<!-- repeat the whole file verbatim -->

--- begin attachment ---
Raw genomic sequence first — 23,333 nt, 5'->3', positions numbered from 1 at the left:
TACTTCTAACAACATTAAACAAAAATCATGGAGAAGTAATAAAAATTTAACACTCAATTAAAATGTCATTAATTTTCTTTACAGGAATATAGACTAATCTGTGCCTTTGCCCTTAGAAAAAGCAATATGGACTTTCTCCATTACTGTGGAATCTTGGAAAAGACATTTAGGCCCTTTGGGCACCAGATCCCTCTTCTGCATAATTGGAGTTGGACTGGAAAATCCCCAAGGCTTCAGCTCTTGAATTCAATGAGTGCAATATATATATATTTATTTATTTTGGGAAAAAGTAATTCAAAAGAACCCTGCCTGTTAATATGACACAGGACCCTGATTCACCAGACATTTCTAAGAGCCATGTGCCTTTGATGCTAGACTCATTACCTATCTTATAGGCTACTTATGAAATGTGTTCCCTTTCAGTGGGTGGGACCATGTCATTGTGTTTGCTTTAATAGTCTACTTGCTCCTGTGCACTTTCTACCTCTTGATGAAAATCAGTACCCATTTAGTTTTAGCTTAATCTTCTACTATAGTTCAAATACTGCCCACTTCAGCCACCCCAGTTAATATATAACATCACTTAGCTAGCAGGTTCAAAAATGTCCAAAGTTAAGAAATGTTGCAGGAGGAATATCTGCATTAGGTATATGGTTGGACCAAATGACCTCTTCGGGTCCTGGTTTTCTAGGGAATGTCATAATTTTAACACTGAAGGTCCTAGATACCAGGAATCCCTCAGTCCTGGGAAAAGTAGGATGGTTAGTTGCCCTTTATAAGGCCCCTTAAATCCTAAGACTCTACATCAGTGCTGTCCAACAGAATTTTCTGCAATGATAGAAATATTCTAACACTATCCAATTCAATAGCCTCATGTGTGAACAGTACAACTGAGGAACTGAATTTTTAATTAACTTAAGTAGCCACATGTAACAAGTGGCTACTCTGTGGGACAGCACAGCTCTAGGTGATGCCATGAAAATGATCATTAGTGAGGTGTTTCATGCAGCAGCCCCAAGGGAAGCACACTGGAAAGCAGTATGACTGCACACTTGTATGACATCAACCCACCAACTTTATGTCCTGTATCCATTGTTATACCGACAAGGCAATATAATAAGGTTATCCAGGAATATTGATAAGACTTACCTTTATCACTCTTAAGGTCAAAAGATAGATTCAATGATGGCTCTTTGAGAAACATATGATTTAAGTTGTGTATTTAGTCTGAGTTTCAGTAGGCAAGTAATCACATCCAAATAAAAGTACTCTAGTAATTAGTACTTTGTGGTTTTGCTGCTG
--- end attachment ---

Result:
Raw genomic sequence first — 23,333 nt, 5'->3', positions numbered from 1 at the left:
TACTTCTAACAACATTAAACAAAAATCATGGAGAAGTAATAAAAATTTAACACTCAATTAAAATGTCATTAATTTTCTTTACAGGAATATAGACTAATCTGTGCCTTTGCCCTTAGAAAAAGCAATATGGACTTTCTCCATTACTGTGGAATCTTGGAAAAGACATTTAGGCCCTTTGGGCACCAGATCCCTCTTCTGCATAATTGGAGTTGGACTGGAAAATCCCCAAGGCTTCAGCTCTTGAATTCAATGAGTGCAATATATATATATTTATTTATTTTGGGAAAAAGTAATTCAAAAGAACCCTGCCTGTTAATATGACACAGGACCCTGATTCACCAGACATTTCTAAGAGCCATGTGCCTTTGATGCTAGACTCATTACCTATCTTATAGGCTACTTATGAAATGTGTTCCCTTTCAGTGGGTGGGACCATGTCATTGTGTTTGCTTTAATAGTCTACTTGCTCCTGTGCACTTTCTACCTCTTGATGAAAATCAGTACCCATTTAGTTTTAGCTTAATCTTCTACTATAGTTCAAATACTGCCCACTTCAGCCACCCCAGTTAATATATAACATCACTTAGCTAGCAGGTTCAAAAATGTCCAAAGTTAAGAAATGTTGCAGGAGGAATATCTGCATTAGGTATATGGTTGGACCAAATGACCTCTTCGGGTCCTGGTTTTCTAGGGAATGTCATAATTTTAACACTGAAGGTCCTAGATACCAGGAATCCCTCAGTCCTGGGAAAAGTAGGATGGTTAGTTGCCCTTTATAAGGCCCCTTAAATCCTAAGACTCTACATCAGTGCTGTCCAACAGAATTTTCTGCAATGATAGAAATATTCTAACACTATCCAATTCAATAGCCTCATGTGTGAACAGTACAACTGAGGAACTGAATTTTTAATTAACTTAAGTAGCCACATGTAACAAGTGGCTACTCTGTGGGACAGCACAGCTCTAGGTGATGCCATGAAAATGATCATTAGTGAGGTGTTTCATGCAGCAGCCCCAAGGGAAGCACACTGGAAAGCAGTATGACTGCACACTTGTATGACATCAACCCACCAACTTTATGTCCTGTATCCATTGTTATACCGACAAGGCAATATAATAAGGTTATCCAGGAATATTGATAAGACTTACCTTTATCACTCTTAAGGTCAAAAGATAGATTCAATGATGGCTCTTTGAGAAACATATGATTTAAGTTGTGTATTTAGTCTGAGTTTCAGTAGGCAAGTAATCACATCCAAATAAAAGTACTCTAGTAATTAGTACTTTGTGGTTTTGCTGCTG